Dog-Companionship

Informed Consent

Whenever your vet wants to undertake a medical or surgical procedure on your pet, they will need your consent

When you give permission for your pet to undergo a medical or surgical procedure at the vets, or use a medication off-licence, your vet wants you to give your informed consent.  This includes euthanasia. Informed consent is collected according to guidelines from the medical ethics field, and is usually given by you signing a consent form on the day of the procedure. 
 

Important information

Whenever your vet wants to undertake a medical or surgical procedure on your pet, they will need your consent. In order for this consent to be given in an ‘informed’ way, your practice will want to make sure you have been given the information relevant to the procedure, such as risk factors, estimated cost, alternative treatment options, and the rationale for wanting to undertake the procedure recommended. By giving you this information, you can make a choice about how you want treatment for your pet to proceed.  It is also critical that you tell your vet if you do not understand what they have said and ask your vet any questions you have.

 

Informed consent is very important because it protects both you and the veterinary practice. Consent works like a contract between yourself, as the pet owner, and the surgery. A signed consent form is the most common way to document informed consent. This is a document you will sign to show you have discussed the relevant factors and are happy for the vet to proceed.

Your vet will help you understand the procedure you are consenting to on behalf of your pet. This will help them with the treatment or management of your animal, and give you peace of mind that you understand what is happening with your pet. For example: 

  • Explaining the reason they are recommending the procedure or medication above any other treatment options

  • Outlining any reasonable risk factors or side-effects and risk of inaction

  • Giving a reasonable estimate of the costs involved

  • Explaining any technical language you have said you do not understand

  • Discussing referral as appropriate

  • Outlining what to expect if you will be present for the procedure, for example if you wish to stay with your pet during euthanasia.

Your vet or nurse will also go through any questions you have on the consent form. Then, they will ask you to sign to say you have understood what has been discussed, including the estimated cost, and that you are consenting for your pet to undergo the procedure which has been recommended. You can request a copy of the consent form you have signed, for your records, if you would like one.

  1. Ask questions. If you don’t understand or have any questions or concerns regarding what your vet is suggesting, you must let your vet know. Often these can be answered simply, putting your mind at rest. If not, it is important to discuss this with your vet, to make sure you are happy for the procedure to go ahead. Apart from in exceptional circumstances (for example if your pet will die without immediate intervention), your vet cannot do anything to your pet without your consent. As you can imagine, informed consent is really important for our vets!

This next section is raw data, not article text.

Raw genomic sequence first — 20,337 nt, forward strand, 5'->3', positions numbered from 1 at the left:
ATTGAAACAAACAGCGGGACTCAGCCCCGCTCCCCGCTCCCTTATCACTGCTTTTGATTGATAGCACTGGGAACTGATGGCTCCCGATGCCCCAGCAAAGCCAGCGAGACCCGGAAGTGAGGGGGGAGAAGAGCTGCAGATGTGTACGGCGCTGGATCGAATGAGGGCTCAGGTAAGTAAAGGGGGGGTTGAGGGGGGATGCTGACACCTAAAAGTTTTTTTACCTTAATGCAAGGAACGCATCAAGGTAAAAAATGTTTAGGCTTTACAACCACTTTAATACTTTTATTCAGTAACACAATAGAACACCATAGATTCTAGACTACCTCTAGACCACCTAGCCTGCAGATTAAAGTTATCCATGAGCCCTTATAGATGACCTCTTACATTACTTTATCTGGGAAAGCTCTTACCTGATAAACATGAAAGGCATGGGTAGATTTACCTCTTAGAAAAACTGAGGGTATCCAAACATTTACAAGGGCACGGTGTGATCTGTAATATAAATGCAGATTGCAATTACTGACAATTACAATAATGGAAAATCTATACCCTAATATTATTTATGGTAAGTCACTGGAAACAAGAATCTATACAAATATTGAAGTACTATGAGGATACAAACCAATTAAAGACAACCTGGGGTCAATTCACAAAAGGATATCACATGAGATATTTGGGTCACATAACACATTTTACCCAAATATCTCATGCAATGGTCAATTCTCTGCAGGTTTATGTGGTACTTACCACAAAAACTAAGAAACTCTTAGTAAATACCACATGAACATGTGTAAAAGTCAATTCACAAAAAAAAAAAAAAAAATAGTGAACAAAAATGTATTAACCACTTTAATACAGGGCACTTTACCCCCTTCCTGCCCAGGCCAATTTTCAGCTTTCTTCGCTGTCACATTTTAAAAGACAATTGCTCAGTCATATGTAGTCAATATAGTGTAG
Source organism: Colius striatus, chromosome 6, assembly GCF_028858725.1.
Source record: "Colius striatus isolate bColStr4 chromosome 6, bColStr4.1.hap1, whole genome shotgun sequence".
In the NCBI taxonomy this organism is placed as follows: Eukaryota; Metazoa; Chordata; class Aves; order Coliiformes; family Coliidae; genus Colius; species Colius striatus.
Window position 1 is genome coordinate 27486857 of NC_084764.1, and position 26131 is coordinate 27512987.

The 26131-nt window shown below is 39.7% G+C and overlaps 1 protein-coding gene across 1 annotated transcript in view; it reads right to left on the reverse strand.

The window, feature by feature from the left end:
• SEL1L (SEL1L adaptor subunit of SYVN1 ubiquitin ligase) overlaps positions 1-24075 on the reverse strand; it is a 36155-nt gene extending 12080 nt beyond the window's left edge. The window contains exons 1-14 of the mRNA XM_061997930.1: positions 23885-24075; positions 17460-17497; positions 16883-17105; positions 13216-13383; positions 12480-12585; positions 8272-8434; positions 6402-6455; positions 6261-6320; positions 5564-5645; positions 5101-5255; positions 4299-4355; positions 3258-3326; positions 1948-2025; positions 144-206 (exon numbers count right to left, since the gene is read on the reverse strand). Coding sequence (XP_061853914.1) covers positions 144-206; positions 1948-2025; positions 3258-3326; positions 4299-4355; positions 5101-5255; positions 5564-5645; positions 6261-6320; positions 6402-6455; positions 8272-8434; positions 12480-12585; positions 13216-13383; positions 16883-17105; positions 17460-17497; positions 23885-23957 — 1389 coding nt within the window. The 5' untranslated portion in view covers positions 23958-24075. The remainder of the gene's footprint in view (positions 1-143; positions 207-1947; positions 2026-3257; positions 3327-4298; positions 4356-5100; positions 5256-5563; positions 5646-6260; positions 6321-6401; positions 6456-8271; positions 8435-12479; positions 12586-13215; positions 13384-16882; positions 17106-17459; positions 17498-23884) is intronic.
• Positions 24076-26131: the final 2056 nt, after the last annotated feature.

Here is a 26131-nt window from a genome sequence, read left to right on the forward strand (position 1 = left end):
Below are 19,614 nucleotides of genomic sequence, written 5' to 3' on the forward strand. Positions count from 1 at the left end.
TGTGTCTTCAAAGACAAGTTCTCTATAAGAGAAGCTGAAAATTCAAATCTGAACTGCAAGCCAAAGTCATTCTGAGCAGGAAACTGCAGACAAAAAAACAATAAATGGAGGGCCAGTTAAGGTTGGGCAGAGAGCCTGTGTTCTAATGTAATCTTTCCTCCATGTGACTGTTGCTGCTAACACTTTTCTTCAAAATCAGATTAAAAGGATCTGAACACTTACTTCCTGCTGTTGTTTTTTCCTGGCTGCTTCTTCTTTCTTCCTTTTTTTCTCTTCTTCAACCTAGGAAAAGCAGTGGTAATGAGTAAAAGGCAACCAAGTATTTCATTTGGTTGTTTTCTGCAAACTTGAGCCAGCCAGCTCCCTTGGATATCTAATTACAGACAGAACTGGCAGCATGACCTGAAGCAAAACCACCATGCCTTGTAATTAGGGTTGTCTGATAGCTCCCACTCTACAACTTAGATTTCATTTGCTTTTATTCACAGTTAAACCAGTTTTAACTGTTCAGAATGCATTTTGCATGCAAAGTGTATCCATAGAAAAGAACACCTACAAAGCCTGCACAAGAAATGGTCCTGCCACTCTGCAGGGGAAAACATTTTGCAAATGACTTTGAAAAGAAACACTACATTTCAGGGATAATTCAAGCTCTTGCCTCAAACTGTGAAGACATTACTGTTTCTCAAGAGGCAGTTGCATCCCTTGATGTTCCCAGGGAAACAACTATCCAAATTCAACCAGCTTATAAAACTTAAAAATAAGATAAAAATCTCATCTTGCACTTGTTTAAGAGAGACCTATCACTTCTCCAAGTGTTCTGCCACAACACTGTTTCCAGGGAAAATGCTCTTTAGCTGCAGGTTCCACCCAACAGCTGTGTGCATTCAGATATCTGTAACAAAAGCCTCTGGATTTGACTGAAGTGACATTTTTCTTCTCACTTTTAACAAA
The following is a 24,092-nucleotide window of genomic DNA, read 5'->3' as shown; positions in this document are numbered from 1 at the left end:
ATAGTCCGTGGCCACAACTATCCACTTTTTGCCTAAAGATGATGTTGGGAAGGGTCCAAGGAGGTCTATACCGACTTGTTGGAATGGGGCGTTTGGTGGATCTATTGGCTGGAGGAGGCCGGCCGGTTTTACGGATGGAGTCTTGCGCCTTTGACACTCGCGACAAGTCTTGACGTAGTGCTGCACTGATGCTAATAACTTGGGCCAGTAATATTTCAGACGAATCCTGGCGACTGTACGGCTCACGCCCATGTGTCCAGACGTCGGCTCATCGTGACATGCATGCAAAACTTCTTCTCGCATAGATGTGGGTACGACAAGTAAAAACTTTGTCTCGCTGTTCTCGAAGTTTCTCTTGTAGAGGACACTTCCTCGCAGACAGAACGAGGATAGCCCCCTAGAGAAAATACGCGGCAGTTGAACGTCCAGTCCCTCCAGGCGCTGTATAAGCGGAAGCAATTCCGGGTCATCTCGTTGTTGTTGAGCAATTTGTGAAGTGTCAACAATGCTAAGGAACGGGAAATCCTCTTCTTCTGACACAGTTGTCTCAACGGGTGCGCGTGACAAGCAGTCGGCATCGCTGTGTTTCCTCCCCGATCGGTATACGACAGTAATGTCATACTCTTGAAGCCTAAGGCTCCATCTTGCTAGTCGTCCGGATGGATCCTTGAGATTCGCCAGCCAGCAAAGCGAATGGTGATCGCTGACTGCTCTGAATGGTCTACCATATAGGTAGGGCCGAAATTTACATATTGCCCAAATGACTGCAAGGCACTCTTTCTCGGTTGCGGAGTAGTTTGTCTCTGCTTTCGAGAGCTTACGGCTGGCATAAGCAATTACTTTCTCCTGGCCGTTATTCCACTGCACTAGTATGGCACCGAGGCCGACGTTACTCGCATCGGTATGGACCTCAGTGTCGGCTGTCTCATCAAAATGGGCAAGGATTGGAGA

2. Make sure whoever gives consent is authorised.Your vet has to be satisfied that you are the owner registered in the clinical records, and are over 18, in order to accept your signature for consent. If you cannot be there, please make sure you have authorised an[ML1][LD2] agent to act on your behalf.
  3. Give up-to-date contact details. Your vet may need or want to get hold of you during your pet’s stay to discuss changes in condition, new findings, or results that influence the treatment plan. Being available for your vet to have these discussions is very important, as if your vet cannot reach you, they will not be able to alter treatment from the original plan. If your vet does contact you to recommend a change, in this instance you can give informed consent over the phone.
  4. Language. If English is not your native language and you feel you may struggle to understand what you are being asked to consent to, you need to bring along a family member or friend who can help you. You can also speak to the vet ahead of time, to make sure you will be happy on the day.

Although it is a daily part of a vet’s routine, informed consent is always taken very seriously. If you or your vet feel that you are, for any reason, unable to give informed consent, your vet can help with suggestions on how to proceed. This may be with support from a family member, friend, carer or translator, depending on the circumstances of the problem. 

Informed consent is vital to protect you, your pet and your vet, keeping everyone up-to-date and helping you and your vet plan the very best care for your pet.

Apart from in exceptional welfare circumstances, your vet cannot do anything to your pet without your consent. If you are unhappy with what your vet is proposing, it is important that you do not sign a consent form. Speaking to your vet and asking plenty of questions is the best way for yourself and your vet to make a treatment plan that you both feel comfortable with. This way you can both work together to get the very best care for your pet.   

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